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Gothic Textualis: Transcription

Section 1: Working with Gothic Script

This transcription lesson gives you three transcription exercises, for plenty of practice with the challenges of Textualis.

As you learned in the paleography lesson on Textualis, the key characteristics of the script include lateral compression and a very regular rhythm of parallel minims whose feet are all finished the same way. These are the features that can make the script tricky to transcribe.

In earlier medieval scripts, you encountered forms of individual letters that were easy to mistake for other letters — an a that looks like a u or like cc, for example, or an s that looks like an f or an r. In Textualis, the bigger problem is that the letters are so close to each other, and so many of them are made up of minims. It is often necessary to count minims to figure out how to disentangle i m n and u from one another — and as you know, those letters are used a lot, and used in combination a lot, in Latin.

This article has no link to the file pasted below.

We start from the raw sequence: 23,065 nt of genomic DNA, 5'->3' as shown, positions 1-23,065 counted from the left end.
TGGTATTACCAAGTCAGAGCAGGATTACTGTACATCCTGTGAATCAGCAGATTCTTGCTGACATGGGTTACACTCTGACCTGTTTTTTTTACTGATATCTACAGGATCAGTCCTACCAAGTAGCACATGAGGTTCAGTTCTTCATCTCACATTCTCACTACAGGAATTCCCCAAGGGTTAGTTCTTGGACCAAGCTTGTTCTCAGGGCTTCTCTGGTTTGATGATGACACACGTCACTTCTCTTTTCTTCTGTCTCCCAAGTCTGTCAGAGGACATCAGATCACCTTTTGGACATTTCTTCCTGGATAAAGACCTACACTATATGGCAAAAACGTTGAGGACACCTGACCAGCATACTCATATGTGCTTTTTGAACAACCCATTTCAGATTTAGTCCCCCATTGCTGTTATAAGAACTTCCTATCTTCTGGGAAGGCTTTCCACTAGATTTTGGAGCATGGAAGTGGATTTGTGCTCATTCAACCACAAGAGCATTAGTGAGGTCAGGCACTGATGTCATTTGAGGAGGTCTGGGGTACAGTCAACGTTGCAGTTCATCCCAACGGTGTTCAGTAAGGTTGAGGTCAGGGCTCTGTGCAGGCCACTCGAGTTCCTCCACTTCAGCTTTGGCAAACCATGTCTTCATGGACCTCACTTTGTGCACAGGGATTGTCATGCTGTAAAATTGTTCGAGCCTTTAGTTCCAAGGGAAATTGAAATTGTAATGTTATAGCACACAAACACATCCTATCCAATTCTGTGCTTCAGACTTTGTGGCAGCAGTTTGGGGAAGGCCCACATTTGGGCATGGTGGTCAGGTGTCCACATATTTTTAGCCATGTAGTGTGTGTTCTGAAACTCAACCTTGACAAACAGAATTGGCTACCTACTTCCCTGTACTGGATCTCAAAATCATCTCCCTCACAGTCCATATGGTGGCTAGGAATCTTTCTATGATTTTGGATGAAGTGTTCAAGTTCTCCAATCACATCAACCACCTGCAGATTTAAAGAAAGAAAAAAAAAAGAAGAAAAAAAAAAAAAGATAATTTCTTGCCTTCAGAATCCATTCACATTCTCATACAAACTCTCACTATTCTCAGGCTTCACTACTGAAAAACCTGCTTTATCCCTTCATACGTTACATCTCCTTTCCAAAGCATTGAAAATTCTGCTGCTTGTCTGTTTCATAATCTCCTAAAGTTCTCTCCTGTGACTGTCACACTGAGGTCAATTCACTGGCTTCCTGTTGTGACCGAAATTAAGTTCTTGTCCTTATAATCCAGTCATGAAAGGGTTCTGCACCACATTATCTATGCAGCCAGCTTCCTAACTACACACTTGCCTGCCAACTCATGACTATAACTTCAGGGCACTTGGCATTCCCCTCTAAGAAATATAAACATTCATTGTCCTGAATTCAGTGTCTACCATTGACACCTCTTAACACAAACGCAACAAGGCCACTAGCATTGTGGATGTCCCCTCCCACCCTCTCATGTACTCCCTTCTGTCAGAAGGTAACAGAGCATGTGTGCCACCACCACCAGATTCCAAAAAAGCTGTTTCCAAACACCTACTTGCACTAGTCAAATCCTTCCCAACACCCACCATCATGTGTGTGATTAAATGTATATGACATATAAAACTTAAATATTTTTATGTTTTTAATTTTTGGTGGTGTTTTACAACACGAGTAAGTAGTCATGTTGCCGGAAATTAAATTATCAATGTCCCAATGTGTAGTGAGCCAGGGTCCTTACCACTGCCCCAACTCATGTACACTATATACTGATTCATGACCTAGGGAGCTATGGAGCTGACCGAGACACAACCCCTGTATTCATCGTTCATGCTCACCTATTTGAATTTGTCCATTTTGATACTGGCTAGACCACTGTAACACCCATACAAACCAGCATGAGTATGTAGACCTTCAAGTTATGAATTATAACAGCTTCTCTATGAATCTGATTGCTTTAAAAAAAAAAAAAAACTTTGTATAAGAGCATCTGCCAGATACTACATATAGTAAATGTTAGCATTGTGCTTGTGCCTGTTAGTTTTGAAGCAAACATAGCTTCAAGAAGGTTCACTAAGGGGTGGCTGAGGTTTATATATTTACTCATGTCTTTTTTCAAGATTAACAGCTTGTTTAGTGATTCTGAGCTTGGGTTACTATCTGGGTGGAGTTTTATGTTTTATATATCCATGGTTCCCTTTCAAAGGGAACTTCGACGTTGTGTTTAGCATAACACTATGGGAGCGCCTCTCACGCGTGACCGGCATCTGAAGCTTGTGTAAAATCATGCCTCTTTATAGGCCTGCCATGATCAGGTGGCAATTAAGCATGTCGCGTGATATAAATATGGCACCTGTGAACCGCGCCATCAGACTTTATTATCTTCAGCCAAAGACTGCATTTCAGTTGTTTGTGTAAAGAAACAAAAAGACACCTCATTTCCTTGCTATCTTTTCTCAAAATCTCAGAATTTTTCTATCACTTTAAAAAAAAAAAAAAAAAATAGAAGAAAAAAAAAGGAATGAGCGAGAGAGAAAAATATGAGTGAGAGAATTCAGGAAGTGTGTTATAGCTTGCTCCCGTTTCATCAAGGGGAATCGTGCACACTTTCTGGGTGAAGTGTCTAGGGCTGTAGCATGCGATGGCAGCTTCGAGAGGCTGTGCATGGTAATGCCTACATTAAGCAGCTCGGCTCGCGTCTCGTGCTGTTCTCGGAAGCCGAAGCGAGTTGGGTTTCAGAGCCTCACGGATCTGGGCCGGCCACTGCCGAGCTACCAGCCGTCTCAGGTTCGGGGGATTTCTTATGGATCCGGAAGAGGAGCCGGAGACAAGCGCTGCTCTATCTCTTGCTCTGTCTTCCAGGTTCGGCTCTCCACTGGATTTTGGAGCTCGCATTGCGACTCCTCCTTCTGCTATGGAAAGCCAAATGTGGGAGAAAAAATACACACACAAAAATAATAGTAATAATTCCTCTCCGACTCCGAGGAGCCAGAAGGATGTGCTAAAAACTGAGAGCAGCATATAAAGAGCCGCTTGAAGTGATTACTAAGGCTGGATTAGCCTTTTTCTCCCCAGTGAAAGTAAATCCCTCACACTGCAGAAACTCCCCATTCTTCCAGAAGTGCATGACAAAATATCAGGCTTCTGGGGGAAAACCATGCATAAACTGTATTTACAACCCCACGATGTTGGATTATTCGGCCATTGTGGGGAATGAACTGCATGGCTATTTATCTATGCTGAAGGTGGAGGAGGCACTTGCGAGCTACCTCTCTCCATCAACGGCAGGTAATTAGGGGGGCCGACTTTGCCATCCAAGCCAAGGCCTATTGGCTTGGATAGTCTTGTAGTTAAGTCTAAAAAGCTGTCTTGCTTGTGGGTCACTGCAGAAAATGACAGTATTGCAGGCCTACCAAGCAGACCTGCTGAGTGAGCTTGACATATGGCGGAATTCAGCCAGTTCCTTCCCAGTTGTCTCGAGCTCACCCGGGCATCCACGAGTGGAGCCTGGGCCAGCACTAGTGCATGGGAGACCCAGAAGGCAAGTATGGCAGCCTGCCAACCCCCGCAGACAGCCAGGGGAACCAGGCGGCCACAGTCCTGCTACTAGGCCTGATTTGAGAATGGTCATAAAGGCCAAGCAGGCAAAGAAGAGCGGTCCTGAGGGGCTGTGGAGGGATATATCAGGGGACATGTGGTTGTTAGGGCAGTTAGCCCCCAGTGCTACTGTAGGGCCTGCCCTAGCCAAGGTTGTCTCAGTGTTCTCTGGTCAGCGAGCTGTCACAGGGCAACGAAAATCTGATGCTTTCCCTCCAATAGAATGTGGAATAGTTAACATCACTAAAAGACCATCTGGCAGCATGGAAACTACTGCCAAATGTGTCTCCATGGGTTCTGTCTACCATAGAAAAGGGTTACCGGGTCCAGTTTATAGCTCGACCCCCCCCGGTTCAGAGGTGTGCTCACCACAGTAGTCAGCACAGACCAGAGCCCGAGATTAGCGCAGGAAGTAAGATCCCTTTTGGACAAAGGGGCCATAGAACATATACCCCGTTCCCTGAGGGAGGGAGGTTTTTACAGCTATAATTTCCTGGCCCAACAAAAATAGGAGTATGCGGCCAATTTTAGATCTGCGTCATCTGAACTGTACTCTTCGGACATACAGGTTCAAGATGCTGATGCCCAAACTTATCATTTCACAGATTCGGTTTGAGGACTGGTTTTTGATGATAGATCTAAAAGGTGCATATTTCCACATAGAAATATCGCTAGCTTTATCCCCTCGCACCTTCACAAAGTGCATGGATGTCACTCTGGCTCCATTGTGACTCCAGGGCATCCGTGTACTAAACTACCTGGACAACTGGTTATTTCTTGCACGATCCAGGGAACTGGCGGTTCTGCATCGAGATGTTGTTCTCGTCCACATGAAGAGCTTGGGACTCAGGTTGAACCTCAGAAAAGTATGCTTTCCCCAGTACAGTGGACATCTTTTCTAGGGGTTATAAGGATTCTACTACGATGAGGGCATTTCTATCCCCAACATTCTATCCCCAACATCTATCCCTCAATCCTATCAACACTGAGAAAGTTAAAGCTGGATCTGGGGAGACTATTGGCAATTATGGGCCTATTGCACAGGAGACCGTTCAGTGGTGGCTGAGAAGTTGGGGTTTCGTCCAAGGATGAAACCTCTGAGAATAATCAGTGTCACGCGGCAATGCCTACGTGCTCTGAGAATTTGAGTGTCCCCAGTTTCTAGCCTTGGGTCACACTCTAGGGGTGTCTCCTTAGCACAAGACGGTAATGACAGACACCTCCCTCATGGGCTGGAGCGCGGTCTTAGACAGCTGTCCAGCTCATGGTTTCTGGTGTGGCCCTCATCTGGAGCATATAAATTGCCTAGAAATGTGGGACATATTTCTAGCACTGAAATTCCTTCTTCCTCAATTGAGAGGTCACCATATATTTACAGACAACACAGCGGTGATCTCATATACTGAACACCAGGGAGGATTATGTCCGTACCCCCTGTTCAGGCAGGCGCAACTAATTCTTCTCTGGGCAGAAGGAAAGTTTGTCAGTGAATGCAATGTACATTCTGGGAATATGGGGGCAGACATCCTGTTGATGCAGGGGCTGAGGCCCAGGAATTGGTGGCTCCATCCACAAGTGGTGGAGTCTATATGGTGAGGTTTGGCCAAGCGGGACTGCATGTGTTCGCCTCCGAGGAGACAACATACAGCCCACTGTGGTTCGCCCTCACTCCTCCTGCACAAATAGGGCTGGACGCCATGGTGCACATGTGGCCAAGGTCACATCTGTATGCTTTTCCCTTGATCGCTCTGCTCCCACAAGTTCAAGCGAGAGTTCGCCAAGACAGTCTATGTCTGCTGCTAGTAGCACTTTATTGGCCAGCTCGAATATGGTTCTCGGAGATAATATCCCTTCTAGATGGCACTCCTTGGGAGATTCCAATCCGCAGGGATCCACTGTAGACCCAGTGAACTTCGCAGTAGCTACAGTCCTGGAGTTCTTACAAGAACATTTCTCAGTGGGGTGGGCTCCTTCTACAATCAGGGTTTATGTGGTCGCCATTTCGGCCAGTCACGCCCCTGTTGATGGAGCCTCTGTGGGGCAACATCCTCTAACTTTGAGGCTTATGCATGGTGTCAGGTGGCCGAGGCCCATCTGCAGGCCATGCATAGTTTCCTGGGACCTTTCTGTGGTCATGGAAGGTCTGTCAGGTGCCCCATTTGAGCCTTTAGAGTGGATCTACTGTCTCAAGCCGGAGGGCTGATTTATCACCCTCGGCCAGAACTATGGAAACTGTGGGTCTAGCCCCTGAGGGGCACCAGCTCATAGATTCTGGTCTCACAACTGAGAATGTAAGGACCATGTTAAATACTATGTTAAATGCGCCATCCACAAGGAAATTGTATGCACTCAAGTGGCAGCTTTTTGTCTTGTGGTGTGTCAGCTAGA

The first transcription exercise in this lesson is actually one of the Protogothic manuscripts you saw in this unit's paleography lesson. It will give you a chance to practice dealing with lateral compression and minim-confusion in a script that consists mainly of familiar Caroline letterforms.

The second manuscript you'll transcribe is a very formal Textualis from the 14th century, which will give you practice with extremely regular minims with lozenge-shaped feet, as well as other Gothic features like biting, the 2-shaped r, and the 7-shaped Tironian et in its later Gothic form.

The third manuscript contains all of those forms, but in a script with a markedly less careful ductus and letters that almost all touch each other. If you've completed the first two exercises, your eye should be ready to tackle this one.